WHAT has Brexit done to us? According to the Labour MP Owen Jones, speaking at PM’s Questions this week, it has precipitated a rising tide of racism. The former senior police officer Tom Halpin also raised his concerns on Wednesday at a meeting of the Scottish Police Authority. Some people in our communities are fearful, said Mr Halpin. Many EU citizens feel personally vulnerable and uncertain.

But isn’t it supposed to be different in Scotland? There are many who suggest there is more tolerance north of the border than there is south of it. It is also true that community relations are generally good here – the chief constable Iain Livingstone said so at the SPA meeting.

However, Mr Livingstone had a warning too. The police would always work closely with the diverse communities of Scotland, he said, but there are duties on others in public life to make sure their language is reasonable.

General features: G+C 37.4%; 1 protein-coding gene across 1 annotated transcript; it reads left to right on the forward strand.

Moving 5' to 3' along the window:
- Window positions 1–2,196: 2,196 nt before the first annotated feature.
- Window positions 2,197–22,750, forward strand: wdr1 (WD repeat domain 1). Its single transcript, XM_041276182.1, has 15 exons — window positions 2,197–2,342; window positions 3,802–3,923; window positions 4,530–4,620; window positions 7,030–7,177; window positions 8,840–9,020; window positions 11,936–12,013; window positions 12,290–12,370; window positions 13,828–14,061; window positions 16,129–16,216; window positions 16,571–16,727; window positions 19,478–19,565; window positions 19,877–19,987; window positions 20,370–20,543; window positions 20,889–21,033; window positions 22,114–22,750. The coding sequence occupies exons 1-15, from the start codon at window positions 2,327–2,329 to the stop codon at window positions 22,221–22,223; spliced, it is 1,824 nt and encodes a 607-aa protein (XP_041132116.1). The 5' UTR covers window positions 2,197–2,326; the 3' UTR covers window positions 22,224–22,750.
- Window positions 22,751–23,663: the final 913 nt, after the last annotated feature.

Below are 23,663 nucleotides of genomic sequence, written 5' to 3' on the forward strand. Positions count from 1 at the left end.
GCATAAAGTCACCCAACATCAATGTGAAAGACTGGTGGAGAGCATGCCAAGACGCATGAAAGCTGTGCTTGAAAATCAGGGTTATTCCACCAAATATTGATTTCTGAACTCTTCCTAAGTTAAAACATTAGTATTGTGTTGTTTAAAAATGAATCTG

Sadly, there are some politicians and public figures, particularly on the extreme Brexit wing, who have not always observed that standard, and on this there is a difference in Scotland. With some isolated exceptions, Scottish politicians have acquitted themselves well in the Brexit debate on the subject of immigration.

But the idea that Scotland is inherently more open on migration and race is open to question. We may not necessarily think of sectarianism as racism, but in 2016-17 the number of religiously aggravated charges rose by 12 per cent. The relatively small ethnic minority population in Scotland may also mean that racism is less conspicuous but not necessarily any less serious.

We should also remember the words of Tom Halpin at the SPA. There are some EU citizens who are feeling vulnerable, he says; there are some who are fearful, and sadly they will find very little comfort in the chaotic Brexit negotiations. What every politician and public figure can do though – what all of us can do – is heed the chief constable’s warning. On race, religion, nationality or political opinion, we can all mind our language.